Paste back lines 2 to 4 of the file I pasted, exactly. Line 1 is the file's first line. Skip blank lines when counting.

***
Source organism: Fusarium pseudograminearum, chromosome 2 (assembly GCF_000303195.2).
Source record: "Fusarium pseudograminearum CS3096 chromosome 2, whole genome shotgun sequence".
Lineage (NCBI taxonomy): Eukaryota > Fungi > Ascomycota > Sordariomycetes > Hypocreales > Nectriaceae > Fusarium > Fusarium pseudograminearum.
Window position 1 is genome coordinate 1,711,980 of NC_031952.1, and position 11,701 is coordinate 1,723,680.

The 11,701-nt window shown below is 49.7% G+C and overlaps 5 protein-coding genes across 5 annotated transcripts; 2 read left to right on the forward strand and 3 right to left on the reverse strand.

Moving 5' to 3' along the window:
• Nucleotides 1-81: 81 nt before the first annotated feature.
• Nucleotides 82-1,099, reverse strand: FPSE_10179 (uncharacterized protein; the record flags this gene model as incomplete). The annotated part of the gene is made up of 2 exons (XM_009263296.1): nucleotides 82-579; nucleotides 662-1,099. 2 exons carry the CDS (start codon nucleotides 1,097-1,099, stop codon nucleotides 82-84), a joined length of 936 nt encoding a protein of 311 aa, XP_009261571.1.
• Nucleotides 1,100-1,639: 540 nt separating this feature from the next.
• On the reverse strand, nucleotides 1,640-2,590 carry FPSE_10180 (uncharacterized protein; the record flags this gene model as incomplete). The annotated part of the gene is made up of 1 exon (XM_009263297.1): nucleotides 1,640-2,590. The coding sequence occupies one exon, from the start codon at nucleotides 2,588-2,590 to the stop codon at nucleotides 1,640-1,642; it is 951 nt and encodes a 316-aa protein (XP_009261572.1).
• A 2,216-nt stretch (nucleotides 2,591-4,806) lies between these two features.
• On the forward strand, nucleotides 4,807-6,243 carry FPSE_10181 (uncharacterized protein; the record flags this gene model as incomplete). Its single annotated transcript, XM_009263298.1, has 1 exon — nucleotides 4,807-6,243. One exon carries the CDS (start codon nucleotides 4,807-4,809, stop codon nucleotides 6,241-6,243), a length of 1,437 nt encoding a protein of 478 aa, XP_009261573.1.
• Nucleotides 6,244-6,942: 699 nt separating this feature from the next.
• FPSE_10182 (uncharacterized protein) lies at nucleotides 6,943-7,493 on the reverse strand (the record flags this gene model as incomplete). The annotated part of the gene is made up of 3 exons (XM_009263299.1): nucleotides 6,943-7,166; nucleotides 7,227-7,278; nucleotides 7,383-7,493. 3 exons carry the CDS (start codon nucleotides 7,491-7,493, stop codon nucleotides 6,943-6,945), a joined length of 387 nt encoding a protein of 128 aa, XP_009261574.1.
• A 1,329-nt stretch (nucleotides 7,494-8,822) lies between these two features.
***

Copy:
Source record: "Fusarium pseudograminearum CS3096 chromosome 2, whole genome shotgun sequence".
Lineage (NCBI taxonomy): Eukaryota > Fungi > Ascomycota > Sordariomycetes > Hypocreales > Nectriaceae > Fusarium > Fusarium pseudograminearum.
Window position 1 is genome coordinate 1,711,980 of NC_031952.1, and position 11,701 is coordinate 1,723,680.